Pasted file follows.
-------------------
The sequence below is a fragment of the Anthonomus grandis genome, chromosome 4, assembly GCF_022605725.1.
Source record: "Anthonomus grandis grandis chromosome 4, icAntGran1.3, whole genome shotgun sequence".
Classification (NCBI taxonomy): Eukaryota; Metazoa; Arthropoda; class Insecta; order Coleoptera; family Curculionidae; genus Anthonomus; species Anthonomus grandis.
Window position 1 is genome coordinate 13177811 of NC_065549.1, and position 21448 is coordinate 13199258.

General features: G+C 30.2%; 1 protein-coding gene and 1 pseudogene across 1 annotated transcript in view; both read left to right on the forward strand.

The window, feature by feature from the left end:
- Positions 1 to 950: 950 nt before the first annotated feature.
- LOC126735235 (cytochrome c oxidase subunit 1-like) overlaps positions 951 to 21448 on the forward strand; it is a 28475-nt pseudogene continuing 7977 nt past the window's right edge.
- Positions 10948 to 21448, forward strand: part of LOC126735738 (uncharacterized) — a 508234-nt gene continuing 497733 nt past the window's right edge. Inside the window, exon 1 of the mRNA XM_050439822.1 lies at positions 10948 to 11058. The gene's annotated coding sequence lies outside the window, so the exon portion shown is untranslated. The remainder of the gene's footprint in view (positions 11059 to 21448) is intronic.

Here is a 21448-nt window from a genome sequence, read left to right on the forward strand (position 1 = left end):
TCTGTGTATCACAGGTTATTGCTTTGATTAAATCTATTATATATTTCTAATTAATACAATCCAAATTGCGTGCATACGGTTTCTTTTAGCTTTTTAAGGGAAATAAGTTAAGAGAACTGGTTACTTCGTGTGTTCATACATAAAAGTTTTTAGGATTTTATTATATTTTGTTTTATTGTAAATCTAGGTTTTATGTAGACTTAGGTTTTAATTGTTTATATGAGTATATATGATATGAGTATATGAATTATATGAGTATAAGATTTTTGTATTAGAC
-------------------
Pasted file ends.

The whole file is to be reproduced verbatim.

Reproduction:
The sequence below is a fragment of the Anthonomus grandis genome, chromosome 4, assembly GCF_022605725.1.
Source record: "Anthonomus grandis grandis chromosome 4, icAntGran1.3, whole genome shotgun sequence".
Classification (NCBI taxonomy): Eukaryota; Metazoa; Arthropoda; class Insecta; order Coleoptera; family Curculionidae; genus Anthonomus; species Anthonomus grandis.
Window position 1 is genome coordinate 13177811 of NC_065549.1, and position 21448 is coordinate 13199258.

General features: G+C 30.2%; 1 protein-coding gene and 1 pseudogene across 1 annotated transcript in view; both read left to right on the forward strand.

The window, feature by feature from the left end:
- Positions 1 to 950: 950 nt before the first annotated feature.
- LOC126735235 (cytochrome c oxidase subunit 1-like) overlaps positions 951 to 21448 on the forward strand; it is a 28475-nt pseudogene continuing 7977 nt past the window's right edge.
- Positions 10948 to 21448, forward strand: part of LOC126735738 (uncharacterized) — a 508234-nt gene continuing 497733 nt past the window's right edge. Inside the window, exon 1 of the mRNA XM_050439822.1 lies at positions 10948 to 11058. The gene's annotated coding sequence lies outside the window, so the exon portion shown is untranslated. The remainder of the gene's footprint in view (positions 11059 to 21448) is intronic.

Here is a 21448-nt window from a genome sequence, read left to right on the forward strand (position 1 = left end):
TCTGTGTATCACAGGTTATTGCTTTGATTAAATCTATTATATATTTCTAATTAATACAATCCAAATTGCGTGCATACGGTTTCTTTTAGCTTTTTAAGGGAAATAAGTTAAGAGAACTGGTTACTTCGTGTGTTCATACATAAAAGTTTTTAGGATTTTATTATATTTTGTTTTATTGTAAATCTAGGTTTTATGTAGACTTAGGTTTTAATTGTTTATATGAGTATATATGATATGAGTATATGAATTATATGAGTATAAGATTTTTGTATTAGAC